TPI TRANSCRIPTTwo Think Minimum Podcast Interview of MIT’s Yasheng HuangScott Wallsten & Tom Lenard(Transcribed 5-5-2020) Tom Lenard: Hello and welcome back to the technology policy Institute’s podcast. Two think minimum. It’s Friday, April 24th, 2020 and I’m Tom Leonard, president emeritus and senior fellow at TPI, and I’m joined by Scott Walston, TPI’s president. Today we’re delighted to talk to Yasheng Huang. He is the Epic Foundation professor of international management and faculty director of action learning at the MIT Sloan School of Management. His previous appointments include faculty positions […]

READ MORE

Amazing Progress and Coronavirus-Era Inequalities in Broadband Deployment

by

Yesterday’s Washington Post’s Tech 202 column is an important coronavirus-themed broadband policy read. It is pure clickbait at the Technology Policy Institute, particularly since its editor, Cat Zakrzewski, joined TPI’s podcast recently. Zakrzewski writes about COVID-19 pushing more of life and work online and exacerbating some the remaining broadband inequalities.  Separately, on a more optimistic note, she interviews analyst Blair Levin, who led the FCC’s Broadband Plan a decade ago. Concerning coronavirus era digital inequalities, attendees of a recent Technology Policy Institute online event saw some new data on a […]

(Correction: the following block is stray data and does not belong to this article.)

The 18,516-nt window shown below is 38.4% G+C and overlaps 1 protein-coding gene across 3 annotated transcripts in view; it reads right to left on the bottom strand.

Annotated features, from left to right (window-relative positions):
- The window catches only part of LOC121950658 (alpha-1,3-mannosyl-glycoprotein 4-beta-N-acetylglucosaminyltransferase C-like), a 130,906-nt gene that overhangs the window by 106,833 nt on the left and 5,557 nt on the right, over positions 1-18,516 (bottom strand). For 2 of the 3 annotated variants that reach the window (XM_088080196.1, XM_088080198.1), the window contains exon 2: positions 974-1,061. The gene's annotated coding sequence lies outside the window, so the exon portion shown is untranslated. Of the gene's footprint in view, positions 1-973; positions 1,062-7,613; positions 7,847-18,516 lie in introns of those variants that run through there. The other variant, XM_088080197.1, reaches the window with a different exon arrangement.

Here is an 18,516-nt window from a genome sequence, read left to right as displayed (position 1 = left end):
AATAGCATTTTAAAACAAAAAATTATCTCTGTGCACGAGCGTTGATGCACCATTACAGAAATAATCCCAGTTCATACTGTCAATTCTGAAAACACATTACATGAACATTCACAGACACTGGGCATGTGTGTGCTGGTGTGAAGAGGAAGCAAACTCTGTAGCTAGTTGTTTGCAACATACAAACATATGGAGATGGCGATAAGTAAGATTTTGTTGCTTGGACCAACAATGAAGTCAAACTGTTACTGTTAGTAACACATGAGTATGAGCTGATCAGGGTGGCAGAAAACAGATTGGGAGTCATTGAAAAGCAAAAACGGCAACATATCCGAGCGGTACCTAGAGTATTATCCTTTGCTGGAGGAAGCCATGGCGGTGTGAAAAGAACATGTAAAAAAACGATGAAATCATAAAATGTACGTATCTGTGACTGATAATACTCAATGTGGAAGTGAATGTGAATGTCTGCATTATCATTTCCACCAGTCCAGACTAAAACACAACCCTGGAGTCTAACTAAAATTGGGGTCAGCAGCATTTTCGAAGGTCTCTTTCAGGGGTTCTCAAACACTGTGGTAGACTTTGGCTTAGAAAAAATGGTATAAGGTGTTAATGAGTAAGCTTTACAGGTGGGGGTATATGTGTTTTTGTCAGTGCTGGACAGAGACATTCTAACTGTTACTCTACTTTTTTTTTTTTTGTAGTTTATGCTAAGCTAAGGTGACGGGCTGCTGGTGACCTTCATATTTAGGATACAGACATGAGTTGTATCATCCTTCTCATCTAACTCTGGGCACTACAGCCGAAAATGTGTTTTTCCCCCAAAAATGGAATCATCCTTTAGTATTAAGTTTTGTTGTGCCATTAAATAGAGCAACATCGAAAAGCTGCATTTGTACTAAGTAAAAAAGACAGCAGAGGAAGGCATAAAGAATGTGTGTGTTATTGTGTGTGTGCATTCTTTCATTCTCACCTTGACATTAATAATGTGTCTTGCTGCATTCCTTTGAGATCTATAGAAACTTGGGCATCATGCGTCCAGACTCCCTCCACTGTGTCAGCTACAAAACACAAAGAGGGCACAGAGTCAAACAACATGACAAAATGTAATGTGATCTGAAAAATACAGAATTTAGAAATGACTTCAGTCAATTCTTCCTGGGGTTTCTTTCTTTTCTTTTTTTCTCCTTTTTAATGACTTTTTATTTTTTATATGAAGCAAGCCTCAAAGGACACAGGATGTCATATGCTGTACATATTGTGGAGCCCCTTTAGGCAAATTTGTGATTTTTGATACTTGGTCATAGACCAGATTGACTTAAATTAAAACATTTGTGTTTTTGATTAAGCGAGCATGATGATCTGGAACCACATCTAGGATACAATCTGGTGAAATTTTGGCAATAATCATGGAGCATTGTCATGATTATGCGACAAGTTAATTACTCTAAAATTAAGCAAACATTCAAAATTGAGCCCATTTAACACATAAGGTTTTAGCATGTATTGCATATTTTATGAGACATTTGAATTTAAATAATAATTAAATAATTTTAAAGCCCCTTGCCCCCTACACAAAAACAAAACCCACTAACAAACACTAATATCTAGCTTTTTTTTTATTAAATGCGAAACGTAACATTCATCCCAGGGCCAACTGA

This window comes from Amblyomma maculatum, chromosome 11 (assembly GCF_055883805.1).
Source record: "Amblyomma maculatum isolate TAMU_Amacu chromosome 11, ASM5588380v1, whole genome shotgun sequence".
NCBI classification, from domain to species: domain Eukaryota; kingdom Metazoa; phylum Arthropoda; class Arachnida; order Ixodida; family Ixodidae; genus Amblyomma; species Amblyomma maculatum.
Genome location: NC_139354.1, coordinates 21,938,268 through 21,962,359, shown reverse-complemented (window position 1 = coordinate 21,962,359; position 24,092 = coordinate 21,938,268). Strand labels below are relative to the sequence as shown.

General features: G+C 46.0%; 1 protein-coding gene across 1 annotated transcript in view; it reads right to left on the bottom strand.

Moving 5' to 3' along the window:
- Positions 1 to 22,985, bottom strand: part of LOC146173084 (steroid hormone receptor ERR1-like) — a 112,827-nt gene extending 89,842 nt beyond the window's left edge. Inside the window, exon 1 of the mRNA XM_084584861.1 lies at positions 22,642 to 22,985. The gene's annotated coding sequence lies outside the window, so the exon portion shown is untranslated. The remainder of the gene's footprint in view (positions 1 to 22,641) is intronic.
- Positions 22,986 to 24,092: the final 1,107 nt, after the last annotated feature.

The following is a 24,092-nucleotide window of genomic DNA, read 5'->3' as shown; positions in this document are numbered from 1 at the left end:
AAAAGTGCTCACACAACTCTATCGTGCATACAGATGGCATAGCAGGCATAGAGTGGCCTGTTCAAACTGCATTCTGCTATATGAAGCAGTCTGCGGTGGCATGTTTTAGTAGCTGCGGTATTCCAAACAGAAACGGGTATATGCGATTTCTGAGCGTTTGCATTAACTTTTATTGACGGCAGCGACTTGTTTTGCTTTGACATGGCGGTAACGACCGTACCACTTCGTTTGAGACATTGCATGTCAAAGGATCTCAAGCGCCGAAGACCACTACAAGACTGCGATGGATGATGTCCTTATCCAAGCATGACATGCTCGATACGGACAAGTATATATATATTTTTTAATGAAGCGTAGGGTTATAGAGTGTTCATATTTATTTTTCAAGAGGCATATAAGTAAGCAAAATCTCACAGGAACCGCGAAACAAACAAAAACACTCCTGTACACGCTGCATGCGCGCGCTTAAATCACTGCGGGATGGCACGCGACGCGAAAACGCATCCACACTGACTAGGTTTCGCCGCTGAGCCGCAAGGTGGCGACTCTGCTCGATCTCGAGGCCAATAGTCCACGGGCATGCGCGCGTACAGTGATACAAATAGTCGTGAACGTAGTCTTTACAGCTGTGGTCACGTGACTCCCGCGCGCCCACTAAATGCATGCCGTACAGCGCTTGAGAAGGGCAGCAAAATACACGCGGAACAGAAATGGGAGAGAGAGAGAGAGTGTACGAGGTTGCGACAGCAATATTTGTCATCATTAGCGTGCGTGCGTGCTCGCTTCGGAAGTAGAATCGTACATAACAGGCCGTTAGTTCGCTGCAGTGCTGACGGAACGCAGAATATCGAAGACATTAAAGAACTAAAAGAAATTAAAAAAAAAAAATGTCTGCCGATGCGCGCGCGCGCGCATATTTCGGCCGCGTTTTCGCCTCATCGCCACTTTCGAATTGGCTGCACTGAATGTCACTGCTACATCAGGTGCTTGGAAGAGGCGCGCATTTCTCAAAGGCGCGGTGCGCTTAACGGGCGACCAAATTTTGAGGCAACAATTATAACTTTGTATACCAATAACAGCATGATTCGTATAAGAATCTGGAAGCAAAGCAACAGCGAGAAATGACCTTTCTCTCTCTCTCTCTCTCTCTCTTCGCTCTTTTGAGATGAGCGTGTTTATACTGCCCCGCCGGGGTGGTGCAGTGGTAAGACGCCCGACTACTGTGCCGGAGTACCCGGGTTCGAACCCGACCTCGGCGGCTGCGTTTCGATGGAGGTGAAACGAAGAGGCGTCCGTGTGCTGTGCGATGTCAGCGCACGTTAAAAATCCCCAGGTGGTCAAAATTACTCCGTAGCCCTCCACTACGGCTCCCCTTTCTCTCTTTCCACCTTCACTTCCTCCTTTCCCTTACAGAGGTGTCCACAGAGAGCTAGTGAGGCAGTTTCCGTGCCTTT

READ MORE

“Kip Viscusi on the Value of a Statistical Life and Coronavirus” (Two Think Minimum)

by , and

Tom Lenard: Hello and welcome back to TPI’s podcast Two Think Minimum. It’s Friday, April 10th, 2020 and I’m Tom Lenard, president emeritus and senior fellow at the Technology Policy Institute. I’m joined by Scott Wallsten, TPI’s president. Today we are delighted to talk to Kip Viscusi. Kip is University distinguished professor at Vanderbilt with appointments in the economics department, the management school and the law school. He previously was Kogan professor of law and economics and director of the program on empirical studies at Harvard Law School and has […]

READ MORE

Research Roundup for April 2020

by